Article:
Wahlberg-Backed F45 Chain Fights Rival on Eve of Blank-Check IPO

Last November, as F45 Training, an El Segundo, California-based fitness chain backed in part by actor Mark Wahlberg, was eyeing a 2020 initial public offering, a smaller rival opened its first U.S. studio just 15 miles up the freeway in Santa Monica.

That rivalry has since blown up into an all-out legal war, threatening F45’s digital platform as it plans to go public at the end of the month via a merger with blank-check company Crescent Acquisition Corp.

F45 on Friday sued Australia’s Body Fit Training in federal court in Wilmington, Delaware, accusing it of infringing a patent on technology for remotely configuring and operating a fitness studio. Last month, Body Fit preemptively sued in federal court in Los Angeles, asking for an order invalidating two F45 patents, including the one at issue in the Delaware case. F45 also previously sued Body Fit in Australia.

Both companies are part of the boutique fitness studio sector, to which investors had been flocking before the pandemic. In its suit, F45 said the technology “has been critical” to its rapid growth, which includes 2,000 franchises in 63 countries. At the time Wahlberg purchased a minority stake in the company last year, it was valued at roughly $450 million. According to a July 16 proxy statement filed by Crescent, F45 had 2019 revenue of $92.7 million, up from $57.8 million in 2018.

The pandemic shuttered many F45 studios and put the company’s IPO plans on hold until it struck the Crescent deal in June. F45, whose name is a mash-up of “functional training” and the 45-minute duration of its classes, said it has continued to expand through the crisis, opening 50 new studios since the beginning of the summer and selling 124 franchises in June and July.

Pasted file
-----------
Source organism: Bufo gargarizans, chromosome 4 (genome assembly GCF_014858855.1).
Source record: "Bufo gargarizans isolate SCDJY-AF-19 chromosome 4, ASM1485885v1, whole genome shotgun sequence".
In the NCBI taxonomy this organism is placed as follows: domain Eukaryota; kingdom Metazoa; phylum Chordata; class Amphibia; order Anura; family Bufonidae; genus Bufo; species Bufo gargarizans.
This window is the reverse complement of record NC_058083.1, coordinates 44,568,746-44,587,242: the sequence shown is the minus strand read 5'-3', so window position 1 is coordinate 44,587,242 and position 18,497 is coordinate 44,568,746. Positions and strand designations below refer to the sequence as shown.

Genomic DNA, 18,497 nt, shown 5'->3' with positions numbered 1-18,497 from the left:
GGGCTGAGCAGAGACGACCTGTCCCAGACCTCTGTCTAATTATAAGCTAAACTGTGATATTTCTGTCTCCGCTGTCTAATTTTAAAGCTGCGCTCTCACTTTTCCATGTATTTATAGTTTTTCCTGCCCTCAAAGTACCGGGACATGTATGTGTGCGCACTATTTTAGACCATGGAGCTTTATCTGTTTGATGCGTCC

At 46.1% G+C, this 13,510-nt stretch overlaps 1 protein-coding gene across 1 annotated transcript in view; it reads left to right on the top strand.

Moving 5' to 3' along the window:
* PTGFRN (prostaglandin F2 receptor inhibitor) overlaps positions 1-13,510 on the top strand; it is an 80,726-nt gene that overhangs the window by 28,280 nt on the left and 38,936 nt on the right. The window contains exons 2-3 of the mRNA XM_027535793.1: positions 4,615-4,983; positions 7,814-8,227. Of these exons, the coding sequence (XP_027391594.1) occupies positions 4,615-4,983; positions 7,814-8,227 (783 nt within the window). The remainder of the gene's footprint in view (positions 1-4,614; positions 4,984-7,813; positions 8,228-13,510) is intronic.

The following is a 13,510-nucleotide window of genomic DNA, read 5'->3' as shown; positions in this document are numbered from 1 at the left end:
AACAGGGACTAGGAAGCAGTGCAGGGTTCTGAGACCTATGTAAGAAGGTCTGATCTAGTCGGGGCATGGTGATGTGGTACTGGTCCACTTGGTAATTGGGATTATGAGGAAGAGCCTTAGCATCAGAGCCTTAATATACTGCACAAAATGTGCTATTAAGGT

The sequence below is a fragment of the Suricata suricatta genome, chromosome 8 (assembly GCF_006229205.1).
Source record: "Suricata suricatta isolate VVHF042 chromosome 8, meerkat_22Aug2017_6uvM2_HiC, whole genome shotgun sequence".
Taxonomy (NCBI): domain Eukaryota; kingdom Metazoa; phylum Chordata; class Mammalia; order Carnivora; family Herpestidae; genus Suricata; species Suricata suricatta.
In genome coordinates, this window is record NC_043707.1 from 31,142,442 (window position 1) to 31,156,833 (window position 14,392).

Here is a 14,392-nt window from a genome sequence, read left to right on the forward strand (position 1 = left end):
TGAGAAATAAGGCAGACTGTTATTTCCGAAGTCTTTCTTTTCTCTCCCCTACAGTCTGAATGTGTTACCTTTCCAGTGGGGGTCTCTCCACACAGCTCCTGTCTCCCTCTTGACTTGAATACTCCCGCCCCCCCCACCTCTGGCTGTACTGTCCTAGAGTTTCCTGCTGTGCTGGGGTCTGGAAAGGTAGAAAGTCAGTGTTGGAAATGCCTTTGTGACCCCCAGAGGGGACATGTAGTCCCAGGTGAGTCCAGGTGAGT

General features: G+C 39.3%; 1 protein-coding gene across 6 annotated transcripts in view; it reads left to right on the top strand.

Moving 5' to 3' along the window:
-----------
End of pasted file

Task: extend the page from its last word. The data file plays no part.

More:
Brighter Prospects

The prospects for the sector may be brighter than those of more traditional fitness companies. Gold’s Gym International Inc. filed for bankruptcy in May, followed by 24 Hour Fitness Worldwide Inc. in June. Last week, the owner of the New York Sports Clubs chain said it might need to file for bankruptcy “in the near future.”

At the time of its Santa Monica opening, Body Fit said it was likewise embarked on “an aggressive plan” to open dozens of studios across the U.S. over the next year. Founder and joint Chief Executive Officer Cameron Falloon, who was once personal trainer to Princess Diana, according to his company’s website, said Body Fit was “well-positioned to disrupt this space and continue to grow through its innovative programming and technology.”

But F45 claims Falloon’s joint CEO, Richard Burnet, expressed interest in becoming one of its U.S. franchisees in 2017. Based on that interest, he was given “an in-depth explanation of F45’s business model, cash flow model, and marketing plan, including access to a confidential F45 financial spreadsheet,” the company’s lawsuit says. According to F45, the company’s patents were discussed as well.

Months after Burnet toured at least one F45 franchise studio in the U.S., Falloon launched Body Fit’s parent company in Australia in October 2017.

Greater Prize

F45 is asking the Delaware court for unspecified damages, but the greater prize would be if it grants its request to block Body Fit from selling in the U.S. any service that infringes the patent. That would force Body Fit, which claims the patent is invalid, to re-design its platform to avoid infringement.

Body Fit said in the California complaint that it went to court after F45 CEO Adam Gilchrist threatened to file a $50 million lawsuit “to protect our network.” Body Fit says the two companies “offer similar services” but that its technology “differs in significant ways from the inventions claimed” by F45.

All the challenged patents claim to do, it said, “is add a computer and a screen to do what fitness studios have done for years through human interaction.”

The case is F45 Training Pty Ltd. v. Body Fit Training USA Inc., 20-cv-1194, U.S. District Court, District of Delaware (Wilmington).

©2020 Bloomberg L.P.

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